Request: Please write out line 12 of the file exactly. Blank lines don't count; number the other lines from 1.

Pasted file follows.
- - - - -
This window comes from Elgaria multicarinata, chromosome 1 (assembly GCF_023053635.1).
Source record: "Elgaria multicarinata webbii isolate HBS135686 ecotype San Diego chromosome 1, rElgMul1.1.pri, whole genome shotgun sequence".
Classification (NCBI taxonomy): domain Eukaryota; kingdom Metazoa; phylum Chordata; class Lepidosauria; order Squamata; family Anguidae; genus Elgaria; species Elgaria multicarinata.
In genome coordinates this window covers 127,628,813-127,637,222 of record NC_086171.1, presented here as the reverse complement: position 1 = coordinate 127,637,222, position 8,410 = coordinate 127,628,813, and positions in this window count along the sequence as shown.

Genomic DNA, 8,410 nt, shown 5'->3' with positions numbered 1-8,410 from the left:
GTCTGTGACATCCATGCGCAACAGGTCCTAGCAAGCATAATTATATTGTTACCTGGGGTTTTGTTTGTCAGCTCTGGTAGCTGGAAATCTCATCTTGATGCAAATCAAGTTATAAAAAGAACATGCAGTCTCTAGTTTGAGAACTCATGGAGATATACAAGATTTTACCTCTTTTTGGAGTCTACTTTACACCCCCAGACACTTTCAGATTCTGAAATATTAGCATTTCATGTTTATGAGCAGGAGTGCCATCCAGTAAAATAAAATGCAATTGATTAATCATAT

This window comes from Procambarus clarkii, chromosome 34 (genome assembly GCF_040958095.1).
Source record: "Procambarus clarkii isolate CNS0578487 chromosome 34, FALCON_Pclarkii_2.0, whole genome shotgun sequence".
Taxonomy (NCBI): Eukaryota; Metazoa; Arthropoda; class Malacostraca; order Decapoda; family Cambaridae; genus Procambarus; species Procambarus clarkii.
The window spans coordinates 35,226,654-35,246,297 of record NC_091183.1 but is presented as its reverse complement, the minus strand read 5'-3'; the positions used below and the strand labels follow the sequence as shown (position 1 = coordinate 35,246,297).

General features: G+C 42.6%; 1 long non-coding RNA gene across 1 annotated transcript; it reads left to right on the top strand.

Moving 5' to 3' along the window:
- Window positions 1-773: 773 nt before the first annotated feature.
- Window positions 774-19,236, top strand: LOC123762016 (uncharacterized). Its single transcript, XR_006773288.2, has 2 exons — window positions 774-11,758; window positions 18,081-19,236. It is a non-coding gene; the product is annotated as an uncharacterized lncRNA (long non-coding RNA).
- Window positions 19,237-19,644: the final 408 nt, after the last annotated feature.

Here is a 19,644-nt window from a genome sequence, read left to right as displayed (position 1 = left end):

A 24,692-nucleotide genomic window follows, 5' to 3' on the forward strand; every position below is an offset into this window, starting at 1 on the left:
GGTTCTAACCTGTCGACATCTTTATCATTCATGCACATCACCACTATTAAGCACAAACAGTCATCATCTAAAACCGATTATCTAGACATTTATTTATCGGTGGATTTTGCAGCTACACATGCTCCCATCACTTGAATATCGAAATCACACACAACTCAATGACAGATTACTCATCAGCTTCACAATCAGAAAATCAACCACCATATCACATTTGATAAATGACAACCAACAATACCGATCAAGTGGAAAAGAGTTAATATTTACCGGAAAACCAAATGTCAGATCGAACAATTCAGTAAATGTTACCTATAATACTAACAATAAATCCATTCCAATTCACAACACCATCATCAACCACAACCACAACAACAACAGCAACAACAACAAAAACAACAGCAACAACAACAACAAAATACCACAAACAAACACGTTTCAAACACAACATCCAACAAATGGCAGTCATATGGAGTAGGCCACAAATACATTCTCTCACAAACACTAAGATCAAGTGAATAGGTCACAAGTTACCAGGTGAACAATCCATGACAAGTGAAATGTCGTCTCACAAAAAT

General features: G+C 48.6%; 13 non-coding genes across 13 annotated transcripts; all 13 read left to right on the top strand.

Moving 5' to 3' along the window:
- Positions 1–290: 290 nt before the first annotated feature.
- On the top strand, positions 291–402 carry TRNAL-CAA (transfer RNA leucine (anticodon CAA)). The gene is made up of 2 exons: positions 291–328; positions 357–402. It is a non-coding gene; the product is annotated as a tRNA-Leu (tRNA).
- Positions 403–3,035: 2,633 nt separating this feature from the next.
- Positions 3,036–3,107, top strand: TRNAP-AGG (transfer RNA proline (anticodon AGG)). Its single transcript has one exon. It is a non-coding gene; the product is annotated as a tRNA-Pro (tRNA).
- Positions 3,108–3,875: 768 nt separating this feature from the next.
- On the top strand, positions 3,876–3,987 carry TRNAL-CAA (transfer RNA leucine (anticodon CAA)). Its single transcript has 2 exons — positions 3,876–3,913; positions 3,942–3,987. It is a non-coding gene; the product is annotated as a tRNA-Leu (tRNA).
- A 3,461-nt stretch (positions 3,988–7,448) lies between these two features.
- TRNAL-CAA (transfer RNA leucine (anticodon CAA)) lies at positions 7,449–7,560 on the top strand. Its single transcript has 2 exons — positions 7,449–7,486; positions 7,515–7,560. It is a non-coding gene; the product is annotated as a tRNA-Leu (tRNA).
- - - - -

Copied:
Moving 5' to 3' along the window: